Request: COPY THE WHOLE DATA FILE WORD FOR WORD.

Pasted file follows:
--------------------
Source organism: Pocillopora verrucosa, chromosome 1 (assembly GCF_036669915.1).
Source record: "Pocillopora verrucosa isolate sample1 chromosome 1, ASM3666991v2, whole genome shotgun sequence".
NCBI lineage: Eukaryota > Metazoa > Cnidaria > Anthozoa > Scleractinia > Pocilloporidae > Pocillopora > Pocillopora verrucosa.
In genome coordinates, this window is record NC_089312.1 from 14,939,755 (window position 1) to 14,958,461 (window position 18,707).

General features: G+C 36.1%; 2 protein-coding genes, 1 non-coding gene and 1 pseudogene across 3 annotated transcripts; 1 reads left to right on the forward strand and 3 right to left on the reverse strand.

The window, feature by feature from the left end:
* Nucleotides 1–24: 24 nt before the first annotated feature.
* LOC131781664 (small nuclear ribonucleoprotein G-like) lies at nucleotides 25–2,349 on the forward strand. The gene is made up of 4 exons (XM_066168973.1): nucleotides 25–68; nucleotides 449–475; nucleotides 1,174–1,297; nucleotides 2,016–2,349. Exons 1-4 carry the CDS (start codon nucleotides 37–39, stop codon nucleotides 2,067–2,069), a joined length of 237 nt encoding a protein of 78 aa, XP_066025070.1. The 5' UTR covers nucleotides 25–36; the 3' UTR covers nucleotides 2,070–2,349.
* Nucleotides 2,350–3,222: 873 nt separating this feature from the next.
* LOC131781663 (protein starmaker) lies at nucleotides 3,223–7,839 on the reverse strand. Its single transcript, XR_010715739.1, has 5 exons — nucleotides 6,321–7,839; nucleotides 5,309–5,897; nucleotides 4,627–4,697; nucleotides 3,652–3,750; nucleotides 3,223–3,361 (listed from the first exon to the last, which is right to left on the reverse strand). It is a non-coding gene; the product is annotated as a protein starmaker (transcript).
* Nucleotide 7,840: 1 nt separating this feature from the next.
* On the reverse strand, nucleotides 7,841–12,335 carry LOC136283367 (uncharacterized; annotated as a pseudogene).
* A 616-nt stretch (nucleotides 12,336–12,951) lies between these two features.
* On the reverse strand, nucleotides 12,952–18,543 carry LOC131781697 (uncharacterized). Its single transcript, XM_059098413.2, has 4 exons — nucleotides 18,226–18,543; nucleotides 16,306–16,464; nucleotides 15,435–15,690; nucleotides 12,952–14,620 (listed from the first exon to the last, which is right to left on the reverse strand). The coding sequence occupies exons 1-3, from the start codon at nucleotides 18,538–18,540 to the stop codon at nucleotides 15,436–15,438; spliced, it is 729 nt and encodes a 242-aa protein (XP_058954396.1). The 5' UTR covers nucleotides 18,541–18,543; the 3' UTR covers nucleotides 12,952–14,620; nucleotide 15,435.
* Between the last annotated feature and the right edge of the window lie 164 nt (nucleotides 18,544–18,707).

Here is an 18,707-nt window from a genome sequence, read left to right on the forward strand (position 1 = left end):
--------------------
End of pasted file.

Source organism: Pocillopora verrucosa, chromosome 1 (assembly GCF_036669915.1).
Source record: "Pocillopora verrucosa isolate sample1 chromosome 1, ASM3666991v2, whole genome shotgun sequence".
NCBI lineage: Eukaryota > Metazoa > Cnidaria > Anthozoa > Scleractinia > Pocilloporidae > Pocillopora > Pocillopora verrucosa.
In genome coordinates, this window is record NC_089312.1 from 14,939,755 (window position 1) to 14,958,461 (window position 18,707).

General features: G+C 36.1%; 2 protein-coding genes, 1 non-coding gene and 1 pseudogene across 3 annotated transcripts; 1 reads left to right on the forward strand and 3 right to left on the reverse strand.

The window, feature by feature from the left end:
* Nucleotides 1–24: 24 nt before the first annotated feature.
* LOC131781664 (small nuclear ribonucleoprotein G-like) lies at nucleotides 25–2,349 on the forward strand. The gene is made up of 4 exons (XM_066168973.1): nucleotides 25–68; nucleotides 449–475; nucleotides 1,174–1,297; nucleotides 2,016–2,349. Exons 1-4 carry the CDS (start codon nucleotides 37–39, stop codon nucleotides 2,067–2,069), a joined length of 237 nt encoding a protein of 78 aa, XP_066025070.1. The 5' UTR covers nucleotides 25–36; the 3' UTR covers nucleotides 2,070–2,349.
* Nucleotides 2,350–3,222: 873 nt separating this feature from the next.
* LOC131781663 (protein starmaker) lies at nucleotides 3,223–7,839 on the reverse strand. Its single transcript, XR_010715739.1, has 5 exons — nucleotides 6,321–7,839; nucleotides 5,309–5,897; nucleotides 4,627–4,697; nucleotides 3,652–3,750; nucleotides 3,223–3,361 (listed from the first exon to the last, which is right to left on the reverse strand). It is a non-coding gene; the product is annotated as a protein starmaker (transcript).
* Nucleotide 7,840: 1 nt separating this feature from the next.
* On the reverse strand, nucleotides 7,841–12,335 carry LOC136283367 (uncharacterized; annotated as a pseudogene).
* A 616-nt stretch (nucleotides 12,336–12,951) lies between these two features.
* On the reverse strand, nucleotides 12,952–18,543 carry LOC131781697 (uncharacterized). Its single transcript, XM_059098413.2, has 4 exons — nucleotides 18,226–18,543; nucleotides 16,306–16,464; nucleotides 15,435–15,690; nucleotides 12,952–14,620 (listed from the first exon to the last, which is right to left on the reverse strand). The coding sequence occupies exons 1-3, from the start codon at nucleotides 18,538–18,540 to the stop codon at nucleotides 15,436–15,438; spliced, it is 729 nt and encodes a 242-aa protein (XP_058954396.1). The 5' UTR covers nucleotides 18,541–18,543; the 3' UTR covers nucleotides 12,952–14,620; nucleotide 15,435.
* Between the last annotated feature and the right edge of the window lie 164 nt (nucleotides 18,544–18,707).

Here is an 18,707-nt window from a genome sequence, read left to right on the forward strand (position 1 = left end):